Meital Stavinsky

Cybersecurity Certification: What Israeli Defense Companies Need to Know

In its fiscal year 2025 budget request, the U.S. Department of Defense (DoD) requested $14.5 billion for network security, cyber operations and digital research and development.  The request, which reflects a notable increase from its 2024 budget, was part of a larger $27.5 billion ask by the Biden Administration for increased federal cyber funds, including for civilian related agencies. While the Biden Administration’s budget represents a wish list that requires congressional approval to be enacted, it offers an indication of the administration’s priorities. According to a report by the U.S. Government Accountability Office, the DoD has experienced over 12,000 cyber incidents from 2015 to 2022.

The DoD has been engaged in various efforts to improve its cybersecurity posture throughout the years. The most recent effort is focused on a new certification requirement designed to protect the U.S. supply chain. The forthcoming DoD’s Cybersecurity Maturity Model Certification (CMMC), will require in some instances a third-party cybersecurity certification of compliance with current obligations – including information systems requirements, reporting requirements following a breach, and supply chain requirements.  Beyond CMMC for DoD contracts, other U.S. federal agencies also have or will soon launch new cybersecurity initiatives.

While the CMMC is focused on products and services, the U.S. already instated the Federal Risk and Authorization Management Program, FedRAMP in short, for cloud service providers if U.S. government information is involved. Israeli companies in the U.S. supply chain are required to comply with the CMMC and other applicable programs, even if they are far down the supply chain and do not have direct contact with the U.S. federal government.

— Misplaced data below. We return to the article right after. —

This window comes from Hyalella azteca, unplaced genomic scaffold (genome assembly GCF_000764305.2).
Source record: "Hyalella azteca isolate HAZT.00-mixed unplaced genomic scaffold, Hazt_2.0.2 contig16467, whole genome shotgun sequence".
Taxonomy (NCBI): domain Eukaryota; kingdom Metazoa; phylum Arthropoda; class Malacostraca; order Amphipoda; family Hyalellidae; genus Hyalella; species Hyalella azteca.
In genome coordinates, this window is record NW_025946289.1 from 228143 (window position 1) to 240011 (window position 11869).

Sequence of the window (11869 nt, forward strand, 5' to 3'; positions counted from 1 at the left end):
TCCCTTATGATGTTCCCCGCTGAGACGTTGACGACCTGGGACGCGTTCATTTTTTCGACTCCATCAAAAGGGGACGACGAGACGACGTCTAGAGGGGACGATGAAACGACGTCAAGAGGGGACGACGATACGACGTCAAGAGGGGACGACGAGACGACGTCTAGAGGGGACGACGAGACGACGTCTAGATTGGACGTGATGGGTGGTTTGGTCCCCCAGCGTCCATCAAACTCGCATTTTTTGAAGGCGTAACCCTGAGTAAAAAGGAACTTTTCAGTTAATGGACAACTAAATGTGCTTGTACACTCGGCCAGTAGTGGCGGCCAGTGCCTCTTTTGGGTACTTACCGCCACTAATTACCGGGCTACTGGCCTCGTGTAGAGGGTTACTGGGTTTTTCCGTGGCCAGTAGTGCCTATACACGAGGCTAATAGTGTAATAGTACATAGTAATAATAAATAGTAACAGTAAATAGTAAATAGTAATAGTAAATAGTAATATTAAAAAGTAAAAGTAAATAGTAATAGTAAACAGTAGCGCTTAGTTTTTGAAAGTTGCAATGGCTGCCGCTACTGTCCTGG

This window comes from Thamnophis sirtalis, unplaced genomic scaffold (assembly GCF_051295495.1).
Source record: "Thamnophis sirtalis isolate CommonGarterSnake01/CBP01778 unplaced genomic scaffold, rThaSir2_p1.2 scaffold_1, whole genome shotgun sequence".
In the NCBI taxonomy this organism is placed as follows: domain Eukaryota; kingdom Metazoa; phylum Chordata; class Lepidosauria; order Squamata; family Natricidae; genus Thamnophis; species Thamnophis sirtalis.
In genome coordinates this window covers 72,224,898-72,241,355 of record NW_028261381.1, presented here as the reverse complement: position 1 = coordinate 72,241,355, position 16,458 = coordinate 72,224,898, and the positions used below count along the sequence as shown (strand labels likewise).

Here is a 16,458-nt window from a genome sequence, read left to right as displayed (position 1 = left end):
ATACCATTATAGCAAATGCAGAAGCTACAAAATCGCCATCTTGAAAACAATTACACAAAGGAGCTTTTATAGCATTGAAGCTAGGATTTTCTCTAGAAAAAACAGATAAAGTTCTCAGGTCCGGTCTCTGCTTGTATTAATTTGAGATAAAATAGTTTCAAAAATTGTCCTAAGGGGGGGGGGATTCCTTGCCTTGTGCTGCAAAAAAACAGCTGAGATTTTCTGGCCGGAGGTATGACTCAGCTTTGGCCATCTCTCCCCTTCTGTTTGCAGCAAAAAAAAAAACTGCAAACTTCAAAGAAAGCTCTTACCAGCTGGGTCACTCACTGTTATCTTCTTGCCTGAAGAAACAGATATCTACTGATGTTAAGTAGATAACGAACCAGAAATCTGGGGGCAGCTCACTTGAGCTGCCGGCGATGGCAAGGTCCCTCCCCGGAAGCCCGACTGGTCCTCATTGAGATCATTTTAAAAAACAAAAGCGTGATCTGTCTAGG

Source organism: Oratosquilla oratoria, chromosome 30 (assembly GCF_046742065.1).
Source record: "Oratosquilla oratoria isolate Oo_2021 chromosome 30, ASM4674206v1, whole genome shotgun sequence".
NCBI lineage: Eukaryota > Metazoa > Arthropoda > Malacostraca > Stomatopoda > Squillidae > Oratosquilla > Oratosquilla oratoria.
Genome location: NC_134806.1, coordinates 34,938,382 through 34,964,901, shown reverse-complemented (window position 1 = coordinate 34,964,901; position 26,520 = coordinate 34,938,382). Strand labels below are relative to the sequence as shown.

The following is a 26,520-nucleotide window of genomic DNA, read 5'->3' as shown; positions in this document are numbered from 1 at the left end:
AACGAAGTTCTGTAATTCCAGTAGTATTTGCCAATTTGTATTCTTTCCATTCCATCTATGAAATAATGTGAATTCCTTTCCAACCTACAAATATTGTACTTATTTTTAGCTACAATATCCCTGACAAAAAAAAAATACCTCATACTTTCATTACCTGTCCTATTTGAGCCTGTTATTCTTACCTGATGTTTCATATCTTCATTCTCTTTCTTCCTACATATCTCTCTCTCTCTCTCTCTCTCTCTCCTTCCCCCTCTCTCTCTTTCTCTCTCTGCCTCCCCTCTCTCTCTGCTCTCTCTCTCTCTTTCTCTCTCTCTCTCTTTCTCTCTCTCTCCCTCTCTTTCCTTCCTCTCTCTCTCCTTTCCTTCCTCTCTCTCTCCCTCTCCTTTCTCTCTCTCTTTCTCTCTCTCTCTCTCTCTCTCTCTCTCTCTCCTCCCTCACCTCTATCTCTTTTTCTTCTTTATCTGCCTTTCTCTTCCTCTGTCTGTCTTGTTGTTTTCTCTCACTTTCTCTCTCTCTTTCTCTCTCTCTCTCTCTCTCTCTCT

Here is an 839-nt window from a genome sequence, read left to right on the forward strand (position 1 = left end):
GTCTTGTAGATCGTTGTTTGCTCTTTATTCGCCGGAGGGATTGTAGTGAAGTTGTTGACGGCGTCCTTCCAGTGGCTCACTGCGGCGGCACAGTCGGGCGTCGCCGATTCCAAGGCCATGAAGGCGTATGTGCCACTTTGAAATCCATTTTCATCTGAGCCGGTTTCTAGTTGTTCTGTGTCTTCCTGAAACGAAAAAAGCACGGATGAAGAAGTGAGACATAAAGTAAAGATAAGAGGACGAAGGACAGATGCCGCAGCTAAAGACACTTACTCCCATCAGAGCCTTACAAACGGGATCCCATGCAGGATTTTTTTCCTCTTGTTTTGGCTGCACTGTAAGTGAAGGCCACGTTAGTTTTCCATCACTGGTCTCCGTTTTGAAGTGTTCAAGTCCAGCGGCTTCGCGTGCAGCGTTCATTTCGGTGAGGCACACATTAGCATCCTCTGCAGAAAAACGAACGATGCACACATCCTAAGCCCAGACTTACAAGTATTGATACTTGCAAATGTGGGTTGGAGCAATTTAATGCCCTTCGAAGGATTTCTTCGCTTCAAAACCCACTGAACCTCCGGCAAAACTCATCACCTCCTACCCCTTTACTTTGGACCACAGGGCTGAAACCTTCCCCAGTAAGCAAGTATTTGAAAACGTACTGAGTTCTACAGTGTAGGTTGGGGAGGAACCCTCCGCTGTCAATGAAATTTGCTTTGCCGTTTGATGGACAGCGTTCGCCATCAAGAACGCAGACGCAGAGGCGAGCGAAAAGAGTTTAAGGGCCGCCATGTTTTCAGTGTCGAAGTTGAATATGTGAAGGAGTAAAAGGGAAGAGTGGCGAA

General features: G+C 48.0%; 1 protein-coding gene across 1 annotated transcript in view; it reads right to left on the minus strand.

The CMMC, which is expected to enter into initial effect on December 1, 2024, has a broad-based applicability and will include a tired three-level assessment.  The certification, which applies to contractors and subcontractors, combines the best practices of multiple cybersecurity models. Level 1 is generally geared towards handling of less sensitive information and federal contract information. Levels 2 and 3 are geared toward handling more sensitive information and controlled unclassified information.

The CMMC final rule is expected by the end of 2024/ early 2025.  However, DoD’s government contractors are already being held liable for failure to abide by cybersecurity standards, exposing them to the risk of False Claims Act violations. Israeli Defense technology companies are encouraged to take a proactive approach to CMMC compliance. Including, assessing the type of information they are handling, limiting assets in scope of work and setting boundaries between related companies, and establishing policies and training to validate compliance.

About the Author
Meital Stavinsky is a Miami and Washington D.C. attorney, member of Holland & Knight's Public Policy & Regulation Group and Co-Chair of the firm's Israel Practice. Meital focuses her practice on business, public policy and regulation, with a particular emphasis on Israeli emerging and advanced technologies companies. Meital assists Israeli companies seeking to enter the U.S. market and expand their operations in the United States. In her work with innovative companies, Meital advises advanced technologies companies that provide a beneficial social or environmental impact in the areas of innovative AgriFoodTech, advanced manufacturing and clean technology. In addition, Meital has worked on a wide range of U.S. congressional and federal legislative matters. She has experience with various federal agencies such as the U.S. Department of Agriculture, U.S. Department of Transportation, U.S. Department of Energy and U.S. Environmental Protection Agency. Meital provides strategic and policy advice to technology clients. She has helped her clients impact agriculture-related legislation, including in connection with among others, the Farm Bill and the U.S. Department of Defense Appropriations Act.
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